Police major on holding the line against protesters

Demonstrations in Atlanta over the weekend turned heated as people defaced Piedmont Park's Peace Monument. But one lone officer stood in front of the monument, determined to ease tensions as protesters hurled hateful words his way.

Fortunately, that officer was able to bring calm to what could have been an ugly scene. But for the first time, Atlanta Police Major Timothy Peek is speaking out about that night.

The APD Zone 6 commander was the voice of reason that night. He was able to defuse the situation by talking it out with the group, but he said there were dozens of officers on the scene ready to move in if need be.

Major Peek stood at the base of the "Peace Monument" in Piedmont Park Sunday night, surrounded by a crowd of mostly hostile demonstrators, intent on destroying the Confederate statue. Video captured some of the exchange between Peek and the protesters.

"You defend the property of the state. You defend this harder than you would defend someone's life," said one protester.

"I defend anything that defends anyone including your property," said Peek.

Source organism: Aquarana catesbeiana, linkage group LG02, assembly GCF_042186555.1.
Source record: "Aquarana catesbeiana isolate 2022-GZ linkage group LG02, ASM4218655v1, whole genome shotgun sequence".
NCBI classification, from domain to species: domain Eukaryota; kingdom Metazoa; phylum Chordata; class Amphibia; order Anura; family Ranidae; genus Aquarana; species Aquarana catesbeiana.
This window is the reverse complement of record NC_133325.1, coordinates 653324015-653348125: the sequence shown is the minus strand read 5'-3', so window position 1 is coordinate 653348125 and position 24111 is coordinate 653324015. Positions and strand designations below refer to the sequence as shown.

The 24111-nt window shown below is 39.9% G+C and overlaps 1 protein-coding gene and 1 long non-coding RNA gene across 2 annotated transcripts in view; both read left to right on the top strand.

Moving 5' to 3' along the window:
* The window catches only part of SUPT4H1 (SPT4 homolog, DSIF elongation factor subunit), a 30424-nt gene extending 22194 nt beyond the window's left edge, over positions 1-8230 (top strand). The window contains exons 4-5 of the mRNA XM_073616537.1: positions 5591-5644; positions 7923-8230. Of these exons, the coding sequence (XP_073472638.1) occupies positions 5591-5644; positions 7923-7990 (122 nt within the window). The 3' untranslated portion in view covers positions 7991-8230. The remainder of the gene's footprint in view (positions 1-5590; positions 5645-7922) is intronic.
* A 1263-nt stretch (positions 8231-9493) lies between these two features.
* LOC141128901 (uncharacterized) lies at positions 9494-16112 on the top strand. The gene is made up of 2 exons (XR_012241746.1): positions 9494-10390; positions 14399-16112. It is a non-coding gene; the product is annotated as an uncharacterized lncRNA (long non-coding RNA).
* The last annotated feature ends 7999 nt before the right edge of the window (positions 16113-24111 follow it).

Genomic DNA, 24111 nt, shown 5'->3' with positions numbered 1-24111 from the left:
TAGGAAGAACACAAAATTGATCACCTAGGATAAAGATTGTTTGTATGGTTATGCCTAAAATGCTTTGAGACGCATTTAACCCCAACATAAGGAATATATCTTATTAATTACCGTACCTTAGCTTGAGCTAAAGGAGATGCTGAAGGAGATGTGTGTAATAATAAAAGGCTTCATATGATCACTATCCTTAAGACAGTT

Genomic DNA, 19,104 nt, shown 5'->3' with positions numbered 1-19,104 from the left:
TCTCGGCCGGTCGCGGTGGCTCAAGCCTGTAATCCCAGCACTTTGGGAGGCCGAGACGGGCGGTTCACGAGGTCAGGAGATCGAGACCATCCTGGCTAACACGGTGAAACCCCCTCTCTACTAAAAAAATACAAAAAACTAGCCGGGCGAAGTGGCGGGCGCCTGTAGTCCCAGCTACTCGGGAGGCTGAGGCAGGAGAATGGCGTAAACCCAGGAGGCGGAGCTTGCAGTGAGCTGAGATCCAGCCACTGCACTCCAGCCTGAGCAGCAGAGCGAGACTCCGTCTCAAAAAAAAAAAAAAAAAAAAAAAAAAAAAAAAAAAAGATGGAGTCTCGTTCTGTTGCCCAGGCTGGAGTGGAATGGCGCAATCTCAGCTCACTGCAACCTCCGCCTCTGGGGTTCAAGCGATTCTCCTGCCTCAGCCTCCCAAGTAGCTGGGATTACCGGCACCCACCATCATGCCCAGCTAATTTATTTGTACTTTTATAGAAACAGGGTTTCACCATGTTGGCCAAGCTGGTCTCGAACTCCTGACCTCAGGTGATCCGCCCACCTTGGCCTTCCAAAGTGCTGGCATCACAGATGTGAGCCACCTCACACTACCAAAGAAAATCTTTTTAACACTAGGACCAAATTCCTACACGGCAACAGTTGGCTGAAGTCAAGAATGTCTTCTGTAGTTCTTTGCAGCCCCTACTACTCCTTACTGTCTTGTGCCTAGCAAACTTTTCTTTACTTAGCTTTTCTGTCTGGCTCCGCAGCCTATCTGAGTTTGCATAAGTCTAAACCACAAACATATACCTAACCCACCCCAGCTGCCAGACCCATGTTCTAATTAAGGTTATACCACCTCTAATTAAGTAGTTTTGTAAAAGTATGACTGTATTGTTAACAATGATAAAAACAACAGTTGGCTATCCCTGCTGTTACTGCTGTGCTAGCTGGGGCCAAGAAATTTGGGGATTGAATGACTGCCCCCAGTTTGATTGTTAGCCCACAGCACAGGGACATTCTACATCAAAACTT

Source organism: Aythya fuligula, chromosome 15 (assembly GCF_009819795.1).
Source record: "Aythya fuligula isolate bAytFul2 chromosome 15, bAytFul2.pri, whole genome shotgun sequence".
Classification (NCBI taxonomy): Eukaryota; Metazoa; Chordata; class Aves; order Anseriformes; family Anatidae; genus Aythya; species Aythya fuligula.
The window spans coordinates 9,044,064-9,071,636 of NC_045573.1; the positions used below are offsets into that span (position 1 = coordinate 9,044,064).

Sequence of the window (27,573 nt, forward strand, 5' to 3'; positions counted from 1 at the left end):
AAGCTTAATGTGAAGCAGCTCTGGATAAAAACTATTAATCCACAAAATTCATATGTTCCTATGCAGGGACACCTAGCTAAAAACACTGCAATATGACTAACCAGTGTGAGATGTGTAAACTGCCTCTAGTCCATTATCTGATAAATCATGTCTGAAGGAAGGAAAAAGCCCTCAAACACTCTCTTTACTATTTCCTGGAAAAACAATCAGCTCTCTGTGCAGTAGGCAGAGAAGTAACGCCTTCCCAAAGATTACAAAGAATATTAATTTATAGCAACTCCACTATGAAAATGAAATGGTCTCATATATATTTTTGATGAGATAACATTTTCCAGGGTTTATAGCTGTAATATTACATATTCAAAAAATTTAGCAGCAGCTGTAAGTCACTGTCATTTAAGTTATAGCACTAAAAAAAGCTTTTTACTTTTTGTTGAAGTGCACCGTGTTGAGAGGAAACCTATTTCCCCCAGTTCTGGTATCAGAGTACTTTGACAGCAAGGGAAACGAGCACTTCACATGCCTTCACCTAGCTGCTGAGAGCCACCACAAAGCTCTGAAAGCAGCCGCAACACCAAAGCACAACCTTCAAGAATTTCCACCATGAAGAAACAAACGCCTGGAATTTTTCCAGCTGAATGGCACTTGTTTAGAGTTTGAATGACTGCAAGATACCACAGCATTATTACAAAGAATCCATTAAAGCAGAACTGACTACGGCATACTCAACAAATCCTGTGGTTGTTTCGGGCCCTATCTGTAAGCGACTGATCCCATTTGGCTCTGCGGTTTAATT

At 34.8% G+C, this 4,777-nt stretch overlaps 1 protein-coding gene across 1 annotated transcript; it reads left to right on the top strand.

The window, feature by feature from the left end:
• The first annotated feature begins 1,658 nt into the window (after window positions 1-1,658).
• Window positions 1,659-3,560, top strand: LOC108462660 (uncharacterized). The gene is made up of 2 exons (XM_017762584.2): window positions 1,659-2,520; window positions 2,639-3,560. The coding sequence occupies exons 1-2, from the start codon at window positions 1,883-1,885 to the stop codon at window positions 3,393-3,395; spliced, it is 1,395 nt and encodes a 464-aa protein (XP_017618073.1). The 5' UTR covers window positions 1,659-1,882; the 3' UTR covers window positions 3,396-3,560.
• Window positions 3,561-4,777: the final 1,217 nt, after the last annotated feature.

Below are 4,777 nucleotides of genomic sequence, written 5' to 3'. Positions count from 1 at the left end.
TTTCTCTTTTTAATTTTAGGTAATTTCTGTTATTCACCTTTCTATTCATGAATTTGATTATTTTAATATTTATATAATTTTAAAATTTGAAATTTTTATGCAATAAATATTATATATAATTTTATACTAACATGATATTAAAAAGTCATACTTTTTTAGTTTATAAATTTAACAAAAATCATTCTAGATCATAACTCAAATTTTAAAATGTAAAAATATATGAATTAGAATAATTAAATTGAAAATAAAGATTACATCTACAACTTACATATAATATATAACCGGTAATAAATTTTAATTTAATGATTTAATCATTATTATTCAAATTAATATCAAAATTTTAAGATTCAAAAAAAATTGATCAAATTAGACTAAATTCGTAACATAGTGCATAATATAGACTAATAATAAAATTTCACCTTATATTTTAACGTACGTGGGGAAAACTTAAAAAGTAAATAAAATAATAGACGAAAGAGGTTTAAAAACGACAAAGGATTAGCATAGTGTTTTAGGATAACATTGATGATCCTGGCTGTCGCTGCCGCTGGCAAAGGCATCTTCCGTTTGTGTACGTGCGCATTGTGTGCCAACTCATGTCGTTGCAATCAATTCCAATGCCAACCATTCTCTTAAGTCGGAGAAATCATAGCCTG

The group, protesting the white supremacist violence unleashed in Charlottesville during demonstrations there Saturday had already defaced the monument, lassoed it with a heavy chain, and protestors tried to pull it down when the major arrived on scene.

"We welcome you to sit down with anyone to discuss any issues going on in today's time," said Peek.

That night he faced down the mostly hostile crowd, and after talking with angry protesters at length managed to defuse a tense situation.

"You have to kind of have that strategic mindset to figure out how to ultimately get someone to open up to you to be of service to them and that's what we want to do," said Peek.

The Zone 6 commander received high praise for his actions, but he said most people didn't see on camera that night was the dozens of law enforcement officers who were on hand, ready to move in should things escalate.

"You have that right to demonstrate and say whatever you want to say but try to maintain an orderly fashion is really our intent," said Peek.

The major expressed that same sentiment to protestors, some he recognized from past demonstrations, making it clear he wouldn't allow what up until that point was a peaceful demonstration turned violent under his watch.

"We have to try as much as possible to have a neutral stance to it but at some point, we want to make sure we don't allow for people to get harmed or for there to be property damage and different things," said Peek.

Major Peek said it's important to realize we're all different but we're all human beings and must figure out how to come together, to move forward. He believes that can be accomplished through love and service.